On my blog, I want to help parents with some of the best resources I know. I have weekly conversations with parents who mention that they are struggling with communication issues with their teenagers. I would highly encourage all parents to go to Dr. Karyn’s website. Go into her resources section and purchase her book (The Teen Years) and most importantly the Analyze your Teen digital download set. This is one of the best resources I have seen on this. Look at what is in these 4 modules:
Module #1: Self-Esteem
Learn how you can build your child / teen’s confidence
Module #2: Communicating Effectively
Learn how to communicate effectively so that they listen to you
Module #3: Managing Emotions
Learn how to deal with emotions (stress, anxiety, depression)
Module #4: Teaching Responsibility
Learn why and how to set boundaries and teach responsibility
She also has great speaking events that I will be sending my own children in the upcoming years.
Click here for her website.
Some really good thoughts here for parents.
We’ve told our kids to dream big – and now any small act seems insignificant. In the great scheme of things, kids can’t instantly change the world. They have to take small, first steps – which seem like no progress at all to them. Nothing short of instant fame is good enough. “It’s time we tell them that doing great things starts with accomplishing small goals,” he says.
Kids need to align their dreams with their gifts. Every girl with a lovely voice won’t sing at the Met; every Little League baseball star won’t play for the major leagues.
Click here for the entire blog
Interesting read for those of us raising kids in the church world.
What happens is belief becomes a buffet and it is clear that only some of the items make their way to our plate. Inconvenient ideas like talking to people about our faith, or giving a percentage of our income to God are ignored. Quickly teens pick up that we nod agreement in church but have no intention of doing anything differently than last week.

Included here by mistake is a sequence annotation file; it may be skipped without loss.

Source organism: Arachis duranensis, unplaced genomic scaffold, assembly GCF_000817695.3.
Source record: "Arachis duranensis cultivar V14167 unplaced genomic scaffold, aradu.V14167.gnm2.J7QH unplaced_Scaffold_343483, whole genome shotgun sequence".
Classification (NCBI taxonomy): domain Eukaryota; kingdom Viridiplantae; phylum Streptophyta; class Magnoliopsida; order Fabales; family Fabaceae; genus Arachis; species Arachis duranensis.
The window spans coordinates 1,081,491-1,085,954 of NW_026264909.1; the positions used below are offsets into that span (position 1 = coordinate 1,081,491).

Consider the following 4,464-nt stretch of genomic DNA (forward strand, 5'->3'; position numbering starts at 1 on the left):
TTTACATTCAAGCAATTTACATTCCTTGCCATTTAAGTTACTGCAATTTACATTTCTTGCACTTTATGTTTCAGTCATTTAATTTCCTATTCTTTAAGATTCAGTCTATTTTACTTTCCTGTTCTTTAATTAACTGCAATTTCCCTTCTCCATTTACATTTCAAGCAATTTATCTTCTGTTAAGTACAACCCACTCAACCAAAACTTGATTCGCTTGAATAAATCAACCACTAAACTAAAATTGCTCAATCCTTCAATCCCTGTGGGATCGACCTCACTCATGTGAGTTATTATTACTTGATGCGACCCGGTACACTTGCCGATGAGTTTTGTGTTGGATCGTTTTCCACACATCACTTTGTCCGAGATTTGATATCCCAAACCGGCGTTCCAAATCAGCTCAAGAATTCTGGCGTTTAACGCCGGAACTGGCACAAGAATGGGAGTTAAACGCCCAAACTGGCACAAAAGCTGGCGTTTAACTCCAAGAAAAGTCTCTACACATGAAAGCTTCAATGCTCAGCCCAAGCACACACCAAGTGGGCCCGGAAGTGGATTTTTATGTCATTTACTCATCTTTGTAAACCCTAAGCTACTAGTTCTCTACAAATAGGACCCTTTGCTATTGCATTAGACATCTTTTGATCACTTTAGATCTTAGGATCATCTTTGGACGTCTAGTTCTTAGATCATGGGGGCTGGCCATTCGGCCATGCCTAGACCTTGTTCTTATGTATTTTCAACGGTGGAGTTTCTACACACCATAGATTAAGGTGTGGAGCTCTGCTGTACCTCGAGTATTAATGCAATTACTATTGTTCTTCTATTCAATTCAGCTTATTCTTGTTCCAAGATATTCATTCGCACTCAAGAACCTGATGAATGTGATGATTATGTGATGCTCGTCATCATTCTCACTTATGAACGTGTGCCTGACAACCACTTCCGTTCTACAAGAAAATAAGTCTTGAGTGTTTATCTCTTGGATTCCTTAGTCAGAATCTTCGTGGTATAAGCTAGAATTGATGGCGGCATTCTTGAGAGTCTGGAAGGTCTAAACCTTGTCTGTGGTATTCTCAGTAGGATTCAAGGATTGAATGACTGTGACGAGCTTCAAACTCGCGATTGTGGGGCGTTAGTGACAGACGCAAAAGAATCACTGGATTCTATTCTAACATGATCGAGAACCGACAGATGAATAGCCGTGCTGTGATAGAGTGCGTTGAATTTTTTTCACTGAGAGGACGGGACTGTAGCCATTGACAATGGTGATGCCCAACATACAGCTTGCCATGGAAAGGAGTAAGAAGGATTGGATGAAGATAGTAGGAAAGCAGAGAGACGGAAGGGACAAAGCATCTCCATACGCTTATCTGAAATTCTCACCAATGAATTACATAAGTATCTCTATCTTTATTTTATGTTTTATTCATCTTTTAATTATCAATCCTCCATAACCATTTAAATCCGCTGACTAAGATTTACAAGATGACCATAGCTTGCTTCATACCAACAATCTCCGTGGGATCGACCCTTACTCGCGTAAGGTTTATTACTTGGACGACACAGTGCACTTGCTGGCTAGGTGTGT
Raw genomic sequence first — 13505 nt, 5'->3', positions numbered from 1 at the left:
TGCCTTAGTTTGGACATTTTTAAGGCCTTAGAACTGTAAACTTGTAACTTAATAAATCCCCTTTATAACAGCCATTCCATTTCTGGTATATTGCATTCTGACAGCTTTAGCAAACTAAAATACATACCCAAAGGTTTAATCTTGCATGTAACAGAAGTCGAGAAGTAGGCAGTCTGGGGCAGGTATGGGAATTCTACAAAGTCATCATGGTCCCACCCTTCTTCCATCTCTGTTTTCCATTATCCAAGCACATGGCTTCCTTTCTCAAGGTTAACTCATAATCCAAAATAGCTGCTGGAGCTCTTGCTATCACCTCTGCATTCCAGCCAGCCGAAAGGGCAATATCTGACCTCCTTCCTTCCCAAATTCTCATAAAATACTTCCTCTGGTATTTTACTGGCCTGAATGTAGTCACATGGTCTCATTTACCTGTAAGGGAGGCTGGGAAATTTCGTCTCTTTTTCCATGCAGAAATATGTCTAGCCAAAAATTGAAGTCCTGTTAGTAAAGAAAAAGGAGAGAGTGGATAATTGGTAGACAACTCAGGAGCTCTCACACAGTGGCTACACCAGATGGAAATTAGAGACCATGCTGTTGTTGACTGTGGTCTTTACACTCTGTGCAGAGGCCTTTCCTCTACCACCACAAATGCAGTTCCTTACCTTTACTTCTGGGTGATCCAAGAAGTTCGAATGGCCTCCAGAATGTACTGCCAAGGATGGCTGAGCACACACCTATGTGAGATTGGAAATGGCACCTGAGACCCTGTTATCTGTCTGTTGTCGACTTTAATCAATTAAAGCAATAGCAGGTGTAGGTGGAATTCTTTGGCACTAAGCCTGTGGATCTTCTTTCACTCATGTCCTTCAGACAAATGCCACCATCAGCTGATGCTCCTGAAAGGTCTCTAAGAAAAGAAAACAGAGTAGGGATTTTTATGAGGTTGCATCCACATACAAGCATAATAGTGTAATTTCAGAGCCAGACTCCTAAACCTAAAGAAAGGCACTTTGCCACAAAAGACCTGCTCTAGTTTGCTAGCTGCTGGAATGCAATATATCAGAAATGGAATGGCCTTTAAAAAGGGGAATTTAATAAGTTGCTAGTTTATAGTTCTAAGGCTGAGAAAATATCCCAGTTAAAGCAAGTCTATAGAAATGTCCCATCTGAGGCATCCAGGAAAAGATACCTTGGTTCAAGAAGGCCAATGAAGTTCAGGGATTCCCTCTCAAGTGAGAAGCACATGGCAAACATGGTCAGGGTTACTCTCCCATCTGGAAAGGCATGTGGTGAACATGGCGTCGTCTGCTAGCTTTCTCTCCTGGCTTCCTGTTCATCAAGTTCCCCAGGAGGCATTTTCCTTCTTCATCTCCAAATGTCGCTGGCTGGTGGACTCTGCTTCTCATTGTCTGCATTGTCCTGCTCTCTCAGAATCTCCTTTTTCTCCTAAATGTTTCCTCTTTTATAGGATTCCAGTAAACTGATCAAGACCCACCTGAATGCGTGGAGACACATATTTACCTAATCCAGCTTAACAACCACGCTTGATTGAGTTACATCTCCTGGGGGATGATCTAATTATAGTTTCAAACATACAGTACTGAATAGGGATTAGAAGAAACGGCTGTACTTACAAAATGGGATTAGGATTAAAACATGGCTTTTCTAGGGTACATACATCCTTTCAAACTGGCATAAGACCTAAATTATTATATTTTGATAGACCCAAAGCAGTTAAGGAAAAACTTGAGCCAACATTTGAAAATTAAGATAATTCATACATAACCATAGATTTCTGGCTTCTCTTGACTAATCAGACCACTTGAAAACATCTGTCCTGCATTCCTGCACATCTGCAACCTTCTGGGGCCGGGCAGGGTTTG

Click here for the article.
Some great thoughts here:
Those who enter into marriage promise to continuously choose love, especially when they don’t feel like it.
Each year of change, each trial worked over, each day we fight to keep the promises we made, we are drawn into a depth of relationship we couldn’t imagine on the wedding day.
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Last month my family went to a farm for the afternoon during the Thanksgiving Season (Canadian Thanksgiving). This farm was awesome and had everything from a large corn maze, apple picking, tons of activities for kids and even an event where pumpkins were shot out of canons (my favorite). I had a great time with my family but I found it really interested some of the people the we encountered that day. There were 4 stories that really frustrated me that day:
1. Cheaters: we were in a barn and there was a small .25 cent machine to get food for the animals. I was in line with my kids and watched the lady in front of me watching the guy from the farm very closely. The moment the farmer left the bard she said to her young 4-5 year old “You don’t have to pay, you just jiggle the machine and the food comes out” All I could think of was how this young girl is being taught at a very young age how cheating the system is ok as long as you don’t get caught.